Queen of Chicago Blues

Douglas began to travel with vaudeville and tent shows, including the Ringling Brothers Circus, where she learned showmanship. For several years, she partnered with the highly respected Delta-style guitarist Willie Brown, performing regularly for tourists on a scenic boat ride on a lake near Memphis. While Douglas worked on perfecting her own style, Brown complemented her by playing background rhythm and bass runs. Both experiences prepared Douglas for her life in music: although she collaborated with three different guitar-playing husbands, none outshone her own larger-than-life musical persona. By most accounts, Douglas’s stage presence stemmed from her admiration of vaudeville blues pioneer Gertrude “Ma” Rainey, particularly her self-confident spirit and stylishly exotic wardrobe.

Hahn discusses Minnie further in this 2014 workshop. He points out that her work has enjoyed a resurgence due not to the efforts of historians, but of young women musicians of today who are championing those who came before them. 

Hahn also reads from a 1942 column Langston Hughes wrote for The Chicago Defender about seeing her perform at Chicago’s 230 Club.

Midnight. The electric guitar is very loud, science having magnified all its softness away. Memphis Minnie sings through a microphone and her voice—hard and strong anyhow for a little woman’s—is made harder and stronger by scientific sound. The singing, the electric guitar, and the drums are so hard and so loud, amplified as they are by General Electric on top of the icebox, that sometimes the voice, the words, and the melody get lost under sheer noise, leaving only the rhythm to come through clear. The rhythm fills the 230 Club with a deep and dusky heartbeat that overrides all modern amplification. The rhythm is as old as Memphis Minnie’s most remote ancestor.

Memphis Minnie’s feet in her high-heeled shoes keep time to the music of her electric guitar. Her thin legs move like musical pistons. She is a slender, light-brown woman who looks like an old-maid school teacher with a sly sense of humor. She wears glasses that fail to hide her bright bird-like eyes. She dresses neatly and sits straight in her chair perched on top of the refrigerator where the beer is kept. Before she plays she cocks her head on one side like a bird, glances from her place on the box to the crowded bar below, frowns quizzically, and looks more than ever like a colored lady teacher in a neat Southern school about to say, “Children, the lesson is on page 14 today, paragraph 2.”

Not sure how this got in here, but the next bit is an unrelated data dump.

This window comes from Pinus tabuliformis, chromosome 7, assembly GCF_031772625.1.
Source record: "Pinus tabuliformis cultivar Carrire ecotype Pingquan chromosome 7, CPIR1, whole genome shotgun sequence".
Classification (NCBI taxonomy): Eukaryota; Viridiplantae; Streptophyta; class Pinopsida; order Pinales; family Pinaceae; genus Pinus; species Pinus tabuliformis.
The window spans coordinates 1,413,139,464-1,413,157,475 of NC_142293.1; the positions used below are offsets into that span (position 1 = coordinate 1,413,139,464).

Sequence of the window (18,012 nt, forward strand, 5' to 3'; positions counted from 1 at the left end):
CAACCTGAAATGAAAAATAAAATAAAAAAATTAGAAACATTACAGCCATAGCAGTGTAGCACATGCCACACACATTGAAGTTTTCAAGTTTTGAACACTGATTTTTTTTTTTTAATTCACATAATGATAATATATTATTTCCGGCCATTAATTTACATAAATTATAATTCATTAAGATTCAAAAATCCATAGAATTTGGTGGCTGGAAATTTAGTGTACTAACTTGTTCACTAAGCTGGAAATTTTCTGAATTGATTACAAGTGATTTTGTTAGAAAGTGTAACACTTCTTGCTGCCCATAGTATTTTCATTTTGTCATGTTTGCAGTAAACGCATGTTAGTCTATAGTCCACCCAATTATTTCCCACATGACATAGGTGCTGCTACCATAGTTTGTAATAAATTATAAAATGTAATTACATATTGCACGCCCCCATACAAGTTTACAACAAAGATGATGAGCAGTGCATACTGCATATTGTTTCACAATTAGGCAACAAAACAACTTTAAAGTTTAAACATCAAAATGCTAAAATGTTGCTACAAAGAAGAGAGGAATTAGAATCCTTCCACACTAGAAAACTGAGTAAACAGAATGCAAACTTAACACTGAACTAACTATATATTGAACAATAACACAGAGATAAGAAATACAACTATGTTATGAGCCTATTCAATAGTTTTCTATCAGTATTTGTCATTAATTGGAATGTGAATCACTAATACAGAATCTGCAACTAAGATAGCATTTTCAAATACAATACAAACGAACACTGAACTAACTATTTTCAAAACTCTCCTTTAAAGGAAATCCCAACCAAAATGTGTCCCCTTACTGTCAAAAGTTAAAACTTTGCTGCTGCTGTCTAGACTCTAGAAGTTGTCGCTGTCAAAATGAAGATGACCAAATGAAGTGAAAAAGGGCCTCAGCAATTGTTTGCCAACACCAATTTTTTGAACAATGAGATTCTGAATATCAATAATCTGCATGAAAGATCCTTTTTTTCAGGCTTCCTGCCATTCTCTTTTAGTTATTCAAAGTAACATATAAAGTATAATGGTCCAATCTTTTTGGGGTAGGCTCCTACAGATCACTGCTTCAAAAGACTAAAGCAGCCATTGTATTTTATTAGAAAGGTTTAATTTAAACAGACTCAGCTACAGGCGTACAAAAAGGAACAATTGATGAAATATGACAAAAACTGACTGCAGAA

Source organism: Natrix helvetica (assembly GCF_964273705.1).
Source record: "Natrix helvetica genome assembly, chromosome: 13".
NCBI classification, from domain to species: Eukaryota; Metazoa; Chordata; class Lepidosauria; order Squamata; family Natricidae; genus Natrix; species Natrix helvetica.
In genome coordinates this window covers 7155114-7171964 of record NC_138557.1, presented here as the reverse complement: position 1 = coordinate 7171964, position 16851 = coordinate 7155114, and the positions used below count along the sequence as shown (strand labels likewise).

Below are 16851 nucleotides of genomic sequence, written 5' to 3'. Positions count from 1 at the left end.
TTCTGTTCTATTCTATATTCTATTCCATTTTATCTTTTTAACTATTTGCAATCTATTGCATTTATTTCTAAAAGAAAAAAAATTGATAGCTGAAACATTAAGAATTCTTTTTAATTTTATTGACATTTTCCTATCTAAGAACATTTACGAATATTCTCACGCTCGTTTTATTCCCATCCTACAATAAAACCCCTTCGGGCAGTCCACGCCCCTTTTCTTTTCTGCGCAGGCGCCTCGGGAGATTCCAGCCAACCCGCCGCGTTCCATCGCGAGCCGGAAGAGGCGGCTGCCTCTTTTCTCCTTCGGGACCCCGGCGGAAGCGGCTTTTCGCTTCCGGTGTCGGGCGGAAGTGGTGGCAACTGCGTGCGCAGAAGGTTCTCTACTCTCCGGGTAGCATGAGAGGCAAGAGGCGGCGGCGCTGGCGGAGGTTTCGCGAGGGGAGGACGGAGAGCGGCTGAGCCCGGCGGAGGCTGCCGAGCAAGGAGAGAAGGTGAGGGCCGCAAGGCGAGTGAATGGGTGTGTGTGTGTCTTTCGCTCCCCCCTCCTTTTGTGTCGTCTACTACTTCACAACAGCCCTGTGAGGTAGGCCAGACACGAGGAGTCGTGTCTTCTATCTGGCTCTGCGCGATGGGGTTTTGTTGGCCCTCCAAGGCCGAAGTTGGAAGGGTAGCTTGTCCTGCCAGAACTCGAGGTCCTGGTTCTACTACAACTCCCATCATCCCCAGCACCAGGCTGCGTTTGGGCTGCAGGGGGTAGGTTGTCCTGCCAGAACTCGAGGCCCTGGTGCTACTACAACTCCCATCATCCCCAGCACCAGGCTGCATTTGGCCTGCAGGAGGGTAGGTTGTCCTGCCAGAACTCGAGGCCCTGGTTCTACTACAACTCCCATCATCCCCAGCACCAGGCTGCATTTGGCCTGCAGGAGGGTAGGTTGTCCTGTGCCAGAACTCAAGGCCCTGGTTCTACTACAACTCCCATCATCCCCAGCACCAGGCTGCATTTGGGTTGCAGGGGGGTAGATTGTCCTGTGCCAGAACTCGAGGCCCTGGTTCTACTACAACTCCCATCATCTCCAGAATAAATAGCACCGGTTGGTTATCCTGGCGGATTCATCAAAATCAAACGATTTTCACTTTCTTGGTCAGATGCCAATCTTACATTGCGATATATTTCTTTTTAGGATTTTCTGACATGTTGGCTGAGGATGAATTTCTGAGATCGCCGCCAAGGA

But Memphis Minnie says nothing of the sort. Instead she grabs the microphone and yells, “Hey, now!” Then she hits a few deep chords at random, leans forward ever so slightly over her guitar, bows her head and begins to beat out a good old steady down-home rhythm on the strings—a rhythm so contagious that often it makes the crowd holler out loud. Then Minnie smiles. Her gold teeth flash for a split second. Her ear-rings tremble. Her left hand with dark red nails moves up and down the strings of the guitar’s neck. Her right hand with the dice ring on it picks out the tune, throbs out the rhythm, beats out the blues. Then, through the smoke and racket of the noisy Chicago bar float Louisiana bayous, muddy old swamps, Mississippi dust and sun, cotton fields, lonesome roads, train whistles in the night, mosquitoes at dawn, and the Rural Free Delivery that never brings the right letter. All these things cry through the strings on Memphis Minnie’s electric guitar, amplified to machine proportions—a musical version of electric welders plus a rolling mill.